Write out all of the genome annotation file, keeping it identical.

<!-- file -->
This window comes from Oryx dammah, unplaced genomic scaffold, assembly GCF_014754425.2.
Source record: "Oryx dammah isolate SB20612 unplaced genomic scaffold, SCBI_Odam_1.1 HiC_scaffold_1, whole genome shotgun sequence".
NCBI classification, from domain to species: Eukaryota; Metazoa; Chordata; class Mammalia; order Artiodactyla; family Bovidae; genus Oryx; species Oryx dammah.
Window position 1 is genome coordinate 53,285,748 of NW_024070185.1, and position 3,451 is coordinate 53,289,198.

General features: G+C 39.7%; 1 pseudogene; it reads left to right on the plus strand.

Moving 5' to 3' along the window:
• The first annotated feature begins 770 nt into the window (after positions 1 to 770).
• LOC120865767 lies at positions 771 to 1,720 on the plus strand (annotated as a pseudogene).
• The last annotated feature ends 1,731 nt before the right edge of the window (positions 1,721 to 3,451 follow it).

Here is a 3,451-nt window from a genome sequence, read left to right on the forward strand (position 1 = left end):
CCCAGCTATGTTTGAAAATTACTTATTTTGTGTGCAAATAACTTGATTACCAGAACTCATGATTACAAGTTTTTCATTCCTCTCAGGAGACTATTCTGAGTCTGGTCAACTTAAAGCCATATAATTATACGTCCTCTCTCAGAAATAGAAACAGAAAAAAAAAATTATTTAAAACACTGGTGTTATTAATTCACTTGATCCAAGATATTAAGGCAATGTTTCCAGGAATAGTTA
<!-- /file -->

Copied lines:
This window comes from Oryx dammah, unplaced genomic scaffold, assembly GCF_014754425.2.
Source record: "Oryx dammah isolate SB20612 unplaced genomic scaffold, SCBI_Odam_1.1 HiC_scaffold_1, whole genome shotgun sequence".
NCBI classification, from domain to species: Eukaryota; Metazoa; Chordata; class Mammalia; order Artiodactyla; family Bovidae; genus Oryx; species Oryx dammah.
Window position 1 is genome coordinate 53,285,748 of NW_024070185.1, and position 3,451 is coordinate 53,289,198.

General features: G+C 39.7%; 1 pseudogene; it reads left to right on the plus strand.

Moving 5' to 3' along the window:
• The first annotated feature begins 770 nt into the window (after positions 1 to 770).
• LOC120865767 lies at positions 771 to 1,720 on the plus strand (annotated as a pseudogene).
• The last annotated feature ends 1,731 nt before the right edge of the window (positions 1,721 to 3,451 follow it).

Here is a 3,451-nt window from a genome sequence, read left to right on the forward strand (position 1 = left end):
CCCAGCTATGTTTGAAAATTACTTATTTTGTGTGCAAATAACTTGATTACCAGAACTCATGATTACAAGTTTTTCATTCCTCTCAGGAGACTATTCTGAGTCTGGTCAACTTAAAGCCATATAATTATACGTCCTCTCTCAGAAATAGAAACAGAAAAAAAAAATTATTTAAAACACTGGTGTTATTAATTCACTTGATCCAAGATATTAAGGCAATGTTTCCAGGAATAGTTA